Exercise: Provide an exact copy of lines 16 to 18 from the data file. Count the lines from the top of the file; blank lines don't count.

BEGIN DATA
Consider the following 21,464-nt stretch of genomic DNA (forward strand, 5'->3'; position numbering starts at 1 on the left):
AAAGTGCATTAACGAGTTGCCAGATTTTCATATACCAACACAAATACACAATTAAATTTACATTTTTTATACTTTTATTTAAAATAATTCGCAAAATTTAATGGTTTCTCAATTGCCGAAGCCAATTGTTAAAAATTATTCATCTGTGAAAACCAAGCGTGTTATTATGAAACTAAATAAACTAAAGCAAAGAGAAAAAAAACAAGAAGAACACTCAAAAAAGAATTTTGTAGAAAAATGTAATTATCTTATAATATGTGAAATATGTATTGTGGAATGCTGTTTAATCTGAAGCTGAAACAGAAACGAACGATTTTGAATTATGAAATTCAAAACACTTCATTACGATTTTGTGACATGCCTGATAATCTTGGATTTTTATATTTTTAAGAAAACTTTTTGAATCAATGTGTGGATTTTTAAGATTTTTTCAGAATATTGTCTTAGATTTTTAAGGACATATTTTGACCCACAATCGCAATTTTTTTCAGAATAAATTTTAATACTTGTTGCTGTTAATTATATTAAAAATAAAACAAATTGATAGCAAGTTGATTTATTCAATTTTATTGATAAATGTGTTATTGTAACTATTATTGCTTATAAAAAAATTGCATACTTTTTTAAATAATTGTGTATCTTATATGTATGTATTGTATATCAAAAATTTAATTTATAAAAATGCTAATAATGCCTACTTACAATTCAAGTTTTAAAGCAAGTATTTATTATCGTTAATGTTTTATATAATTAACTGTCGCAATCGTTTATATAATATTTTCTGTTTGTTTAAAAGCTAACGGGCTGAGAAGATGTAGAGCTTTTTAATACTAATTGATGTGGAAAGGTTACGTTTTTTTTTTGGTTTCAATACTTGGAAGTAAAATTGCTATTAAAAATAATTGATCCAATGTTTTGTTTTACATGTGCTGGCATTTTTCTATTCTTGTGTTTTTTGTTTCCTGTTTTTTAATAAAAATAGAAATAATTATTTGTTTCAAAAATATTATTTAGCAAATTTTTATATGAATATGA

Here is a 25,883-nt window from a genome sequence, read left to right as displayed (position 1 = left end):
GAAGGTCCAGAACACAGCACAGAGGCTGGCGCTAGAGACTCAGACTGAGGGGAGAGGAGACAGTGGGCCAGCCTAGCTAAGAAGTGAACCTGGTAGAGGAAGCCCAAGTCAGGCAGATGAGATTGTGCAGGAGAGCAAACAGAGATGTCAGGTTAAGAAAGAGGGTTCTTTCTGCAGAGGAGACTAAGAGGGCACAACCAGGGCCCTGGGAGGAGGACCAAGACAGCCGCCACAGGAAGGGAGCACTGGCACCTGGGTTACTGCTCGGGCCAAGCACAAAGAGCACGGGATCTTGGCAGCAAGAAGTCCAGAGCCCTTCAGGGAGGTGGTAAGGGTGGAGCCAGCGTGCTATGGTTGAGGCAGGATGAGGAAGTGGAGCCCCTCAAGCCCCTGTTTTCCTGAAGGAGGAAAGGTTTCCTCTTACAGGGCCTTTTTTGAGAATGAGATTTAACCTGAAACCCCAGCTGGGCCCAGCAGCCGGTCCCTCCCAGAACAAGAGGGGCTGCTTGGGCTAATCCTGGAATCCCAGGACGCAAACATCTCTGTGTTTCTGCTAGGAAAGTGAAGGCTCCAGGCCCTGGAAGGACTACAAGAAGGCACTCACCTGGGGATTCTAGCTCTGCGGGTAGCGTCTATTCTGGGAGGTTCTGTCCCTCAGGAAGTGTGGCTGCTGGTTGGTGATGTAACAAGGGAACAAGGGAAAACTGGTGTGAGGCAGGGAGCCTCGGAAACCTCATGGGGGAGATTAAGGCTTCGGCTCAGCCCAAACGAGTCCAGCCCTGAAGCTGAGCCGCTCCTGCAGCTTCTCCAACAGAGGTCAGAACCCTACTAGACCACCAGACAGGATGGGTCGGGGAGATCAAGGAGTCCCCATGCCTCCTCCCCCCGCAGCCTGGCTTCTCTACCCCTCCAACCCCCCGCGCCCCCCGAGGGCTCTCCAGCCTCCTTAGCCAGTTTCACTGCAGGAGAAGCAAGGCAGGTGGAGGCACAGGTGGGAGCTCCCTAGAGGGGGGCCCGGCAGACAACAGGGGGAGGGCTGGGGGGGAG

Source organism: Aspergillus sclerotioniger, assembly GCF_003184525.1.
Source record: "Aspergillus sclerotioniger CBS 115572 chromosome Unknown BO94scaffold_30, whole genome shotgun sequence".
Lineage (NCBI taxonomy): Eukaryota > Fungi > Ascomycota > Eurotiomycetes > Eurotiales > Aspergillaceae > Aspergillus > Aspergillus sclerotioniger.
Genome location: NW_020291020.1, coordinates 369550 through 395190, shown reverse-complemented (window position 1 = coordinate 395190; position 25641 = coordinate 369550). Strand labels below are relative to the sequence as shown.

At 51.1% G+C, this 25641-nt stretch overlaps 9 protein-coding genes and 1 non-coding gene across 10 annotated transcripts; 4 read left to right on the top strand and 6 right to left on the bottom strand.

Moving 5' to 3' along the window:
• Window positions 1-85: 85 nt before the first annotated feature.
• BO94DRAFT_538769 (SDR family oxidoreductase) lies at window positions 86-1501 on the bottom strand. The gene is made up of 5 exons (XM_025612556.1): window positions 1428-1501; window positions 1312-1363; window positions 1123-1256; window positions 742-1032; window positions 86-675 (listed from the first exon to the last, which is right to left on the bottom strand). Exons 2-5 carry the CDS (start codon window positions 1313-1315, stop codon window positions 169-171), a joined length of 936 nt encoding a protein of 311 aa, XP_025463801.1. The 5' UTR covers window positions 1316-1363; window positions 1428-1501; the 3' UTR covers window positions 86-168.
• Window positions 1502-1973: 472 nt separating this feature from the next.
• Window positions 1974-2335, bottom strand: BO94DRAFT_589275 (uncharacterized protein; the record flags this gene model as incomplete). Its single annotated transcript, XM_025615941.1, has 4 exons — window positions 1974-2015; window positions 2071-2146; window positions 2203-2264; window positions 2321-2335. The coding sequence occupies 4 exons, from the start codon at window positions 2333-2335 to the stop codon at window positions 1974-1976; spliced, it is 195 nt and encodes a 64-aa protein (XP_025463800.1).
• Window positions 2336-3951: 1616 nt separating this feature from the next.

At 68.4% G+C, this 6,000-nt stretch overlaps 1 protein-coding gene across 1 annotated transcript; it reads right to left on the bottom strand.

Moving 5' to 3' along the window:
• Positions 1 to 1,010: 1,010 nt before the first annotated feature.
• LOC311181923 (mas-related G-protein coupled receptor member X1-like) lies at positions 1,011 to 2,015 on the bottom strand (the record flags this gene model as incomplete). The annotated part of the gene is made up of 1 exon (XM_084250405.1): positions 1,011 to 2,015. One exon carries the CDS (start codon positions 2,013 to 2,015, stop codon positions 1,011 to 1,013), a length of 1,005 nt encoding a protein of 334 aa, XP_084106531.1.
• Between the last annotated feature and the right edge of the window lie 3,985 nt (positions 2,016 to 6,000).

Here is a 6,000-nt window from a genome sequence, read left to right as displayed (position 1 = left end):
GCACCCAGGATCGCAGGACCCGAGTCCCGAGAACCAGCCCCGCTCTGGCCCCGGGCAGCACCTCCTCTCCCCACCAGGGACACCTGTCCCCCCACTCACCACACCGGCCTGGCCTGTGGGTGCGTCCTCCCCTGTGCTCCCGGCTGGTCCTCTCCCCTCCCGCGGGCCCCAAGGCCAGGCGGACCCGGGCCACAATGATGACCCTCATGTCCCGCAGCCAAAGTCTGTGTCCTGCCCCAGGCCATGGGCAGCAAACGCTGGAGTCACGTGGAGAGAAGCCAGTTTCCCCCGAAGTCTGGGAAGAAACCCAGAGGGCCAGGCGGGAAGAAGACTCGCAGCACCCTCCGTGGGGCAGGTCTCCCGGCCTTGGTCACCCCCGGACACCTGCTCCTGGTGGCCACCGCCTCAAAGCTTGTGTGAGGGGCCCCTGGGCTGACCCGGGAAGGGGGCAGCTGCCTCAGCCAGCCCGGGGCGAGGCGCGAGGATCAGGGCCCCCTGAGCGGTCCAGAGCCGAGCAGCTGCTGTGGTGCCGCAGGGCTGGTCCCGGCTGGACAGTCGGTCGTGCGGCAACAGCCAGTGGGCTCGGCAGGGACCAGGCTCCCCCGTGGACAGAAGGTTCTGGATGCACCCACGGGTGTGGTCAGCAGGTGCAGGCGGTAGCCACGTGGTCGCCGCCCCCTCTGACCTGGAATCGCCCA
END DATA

At 68.4% G+C, this 6,000-nt stretch overlaps 1 protein-coding gene across 1 annotated transcript; it reads right to left on the bottom strand.

Moving 5' to 3' along the window:
• Positions 1 to 1,010: 1,010 nt before the first annotated feature.